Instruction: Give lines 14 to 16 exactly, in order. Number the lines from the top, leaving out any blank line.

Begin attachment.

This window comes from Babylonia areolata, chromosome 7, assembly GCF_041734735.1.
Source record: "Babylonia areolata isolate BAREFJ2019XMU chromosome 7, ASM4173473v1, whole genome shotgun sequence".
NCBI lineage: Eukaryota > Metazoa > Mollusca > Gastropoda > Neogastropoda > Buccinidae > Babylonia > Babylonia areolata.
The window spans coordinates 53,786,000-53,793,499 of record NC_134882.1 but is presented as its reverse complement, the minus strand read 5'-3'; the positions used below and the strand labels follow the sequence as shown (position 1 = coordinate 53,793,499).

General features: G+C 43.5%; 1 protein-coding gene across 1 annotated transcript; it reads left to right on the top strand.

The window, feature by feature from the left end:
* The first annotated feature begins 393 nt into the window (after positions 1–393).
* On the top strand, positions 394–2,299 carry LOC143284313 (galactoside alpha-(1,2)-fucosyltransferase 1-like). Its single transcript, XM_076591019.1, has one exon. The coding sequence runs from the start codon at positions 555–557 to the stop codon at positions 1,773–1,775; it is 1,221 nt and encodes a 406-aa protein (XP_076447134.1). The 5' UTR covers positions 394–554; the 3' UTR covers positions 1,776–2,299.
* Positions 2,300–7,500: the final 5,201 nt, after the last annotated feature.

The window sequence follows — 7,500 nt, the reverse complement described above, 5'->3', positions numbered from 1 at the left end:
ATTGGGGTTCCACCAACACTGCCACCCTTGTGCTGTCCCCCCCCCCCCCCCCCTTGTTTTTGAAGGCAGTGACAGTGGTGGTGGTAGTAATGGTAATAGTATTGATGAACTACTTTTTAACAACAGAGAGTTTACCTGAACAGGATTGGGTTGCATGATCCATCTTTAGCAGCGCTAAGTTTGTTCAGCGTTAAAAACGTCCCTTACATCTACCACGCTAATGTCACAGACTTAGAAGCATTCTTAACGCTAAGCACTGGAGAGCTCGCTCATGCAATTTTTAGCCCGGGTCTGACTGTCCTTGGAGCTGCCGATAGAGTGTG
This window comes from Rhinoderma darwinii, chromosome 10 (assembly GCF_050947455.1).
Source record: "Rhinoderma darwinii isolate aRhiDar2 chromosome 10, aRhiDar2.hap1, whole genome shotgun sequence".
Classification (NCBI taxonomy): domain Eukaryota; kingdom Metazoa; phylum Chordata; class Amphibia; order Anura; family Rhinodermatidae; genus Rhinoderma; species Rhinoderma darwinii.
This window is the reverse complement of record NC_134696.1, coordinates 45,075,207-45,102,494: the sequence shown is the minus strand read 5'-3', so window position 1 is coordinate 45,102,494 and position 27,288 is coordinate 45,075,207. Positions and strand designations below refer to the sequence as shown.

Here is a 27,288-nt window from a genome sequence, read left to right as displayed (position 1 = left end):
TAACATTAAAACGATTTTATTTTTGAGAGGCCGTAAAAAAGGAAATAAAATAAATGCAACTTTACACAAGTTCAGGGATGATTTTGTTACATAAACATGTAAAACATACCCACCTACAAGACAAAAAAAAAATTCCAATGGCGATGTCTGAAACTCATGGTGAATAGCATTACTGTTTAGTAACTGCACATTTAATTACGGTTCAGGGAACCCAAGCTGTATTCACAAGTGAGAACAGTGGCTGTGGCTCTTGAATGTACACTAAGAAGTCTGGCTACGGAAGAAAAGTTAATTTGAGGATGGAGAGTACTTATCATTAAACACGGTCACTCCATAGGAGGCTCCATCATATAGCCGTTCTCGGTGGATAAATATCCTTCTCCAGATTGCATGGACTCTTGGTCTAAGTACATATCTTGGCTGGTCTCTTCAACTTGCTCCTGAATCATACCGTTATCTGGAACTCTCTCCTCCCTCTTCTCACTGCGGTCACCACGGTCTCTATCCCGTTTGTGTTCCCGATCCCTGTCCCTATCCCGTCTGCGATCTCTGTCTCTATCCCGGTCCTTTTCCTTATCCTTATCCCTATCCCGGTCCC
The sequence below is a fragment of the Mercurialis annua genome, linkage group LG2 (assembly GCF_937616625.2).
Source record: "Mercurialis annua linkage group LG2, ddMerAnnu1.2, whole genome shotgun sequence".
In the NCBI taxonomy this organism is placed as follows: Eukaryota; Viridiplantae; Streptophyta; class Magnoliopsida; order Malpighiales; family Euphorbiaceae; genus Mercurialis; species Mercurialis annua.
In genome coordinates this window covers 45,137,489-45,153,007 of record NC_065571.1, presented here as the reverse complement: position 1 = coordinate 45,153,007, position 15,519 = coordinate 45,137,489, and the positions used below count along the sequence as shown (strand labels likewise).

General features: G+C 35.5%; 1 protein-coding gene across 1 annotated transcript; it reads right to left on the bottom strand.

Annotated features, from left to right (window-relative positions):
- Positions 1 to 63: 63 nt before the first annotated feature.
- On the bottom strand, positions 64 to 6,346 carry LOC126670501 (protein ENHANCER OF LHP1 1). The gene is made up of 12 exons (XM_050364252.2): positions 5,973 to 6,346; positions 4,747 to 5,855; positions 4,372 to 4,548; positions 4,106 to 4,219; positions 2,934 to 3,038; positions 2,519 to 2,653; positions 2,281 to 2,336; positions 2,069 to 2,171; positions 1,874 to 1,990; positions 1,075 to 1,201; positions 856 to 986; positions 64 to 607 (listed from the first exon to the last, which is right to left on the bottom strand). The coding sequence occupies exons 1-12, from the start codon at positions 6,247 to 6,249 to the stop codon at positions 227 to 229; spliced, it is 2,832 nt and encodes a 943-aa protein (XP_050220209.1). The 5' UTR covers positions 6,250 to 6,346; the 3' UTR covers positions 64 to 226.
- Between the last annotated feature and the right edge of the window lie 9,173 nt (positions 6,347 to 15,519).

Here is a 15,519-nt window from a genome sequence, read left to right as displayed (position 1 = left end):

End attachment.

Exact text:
Classification (NCBI taxonomy): domain Eukaryota; kingdom Metazoa; phylum Chordata; class Amphibia; order Anura; family Rhinodermatidae; genus Rhinoderma; species Rhinoderma darwinii.
This window is the reverse complement of record NC_134696.1, coordinates 45,075,207-45,102,494: the sequence shown is the minus strand read 5'-3', so window position 1 is coordinate 45,102,494 and position 27,288 is coordinate 45,075,207. Positions and strand designations below refer to the sequence as shown.

Here is a 27,288-nt window from a genome sequence, read left to right as displayed (position 1 = left end):